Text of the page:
Zeus: Important ‘piece of the puzzle’ in Waynesboro economic development
“We could’ve pushed for an Oct. 1 opening. We didn’t want to open and then maybe be in a position to get some things done off the punch list after the opening,” said Brett Hayes, the developer and owner of the Zeus Digital Theaters eight-screen movieplex that is now set for an Oct. 8 opening night.
Sitting in the 235-seat Theater 3 at the complex Wednesday morning, Hayes tracked the journey from 2007, when he hired an engineering firm to do a conceptual design for a movie-theater building on the Dewitt Crossing property in Waynesboro’s West End that he used to pitch to theater companies to his decision late last year to undertake the project himself.
“People told me they’d run the numbers and didn’t see it. They ran the numbers? I ran the numbers, too. This is an ideal location,” said Hayes, who projects 300,000 moviegoers and $5 million in revenues in Zeus’ first year of operations.
The business model for Zeus is similar to the models used by companies like Wal-Mart, Target, Home Depot and Lowe’s, all of whom have set up operations in the West End in the past eight years. Waynesboro is fast becoming the center of a regional economy that draws in consumers from Staunton and Fishersville to the west, Stuarts Draft to the south and significantly Crozet and Western Albemarle from east of the Blue Ridge.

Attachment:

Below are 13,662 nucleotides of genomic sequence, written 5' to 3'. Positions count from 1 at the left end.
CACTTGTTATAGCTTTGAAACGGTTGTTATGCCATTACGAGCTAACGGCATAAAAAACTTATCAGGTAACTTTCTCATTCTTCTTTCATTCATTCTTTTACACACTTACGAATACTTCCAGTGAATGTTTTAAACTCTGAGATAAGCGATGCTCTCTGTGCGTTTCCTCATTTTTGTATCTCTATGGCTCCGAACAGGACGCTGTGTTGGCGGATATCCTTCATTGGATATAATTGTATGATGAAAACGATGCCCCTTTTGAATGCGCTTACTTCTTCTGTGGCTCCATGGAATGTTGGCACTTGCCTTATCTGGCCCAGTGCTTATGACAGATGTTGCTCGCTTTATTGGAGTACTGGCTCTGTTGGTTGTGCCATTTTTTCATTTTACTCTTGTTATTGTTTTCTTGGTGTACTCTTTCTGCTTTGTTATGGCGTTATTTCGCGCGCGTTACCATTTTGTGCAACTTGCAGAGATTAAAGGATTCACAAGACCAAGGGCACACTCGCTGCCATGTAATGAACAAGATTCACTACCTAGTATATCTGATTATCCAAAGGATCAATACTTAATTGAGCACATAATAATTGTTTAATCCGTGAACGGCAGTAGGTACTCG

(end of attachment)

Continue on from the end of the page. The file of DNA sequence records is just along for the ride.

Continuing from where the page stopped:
Hayes thinks the addition of a movie theater to the economic tableau in Waynesboro, which last had big-screen movies in 1999, the year the Wayne Theatre downtown closed up shop, will be an important piece of the economic puzzle.
“When people come over from Crozet to get groceries, typically there’s one person in the car. Mom or dad comes over, does the grocery shopping, goes home,” Hayes said. “When they go to the movies, they come and they spend the evening. They get dinner. They come in to see the movie. They look for ice cream, coffee – they look for other things to do while they’re in town. What we in Waynesboro have been doing the last 10 years in Harrisonburg. We drive up to Harrisonburg and go to the movie and go to dinner and go to the bookstore. We’ve done that for 10 years.”
“Now we have people driving to us to do that,” Hayes said from Theater 3. “This is one more piece of the puzzle that flushes out the West End.”
Story by Chris Graham. Chris can be reached at firstname.lastname@example.org.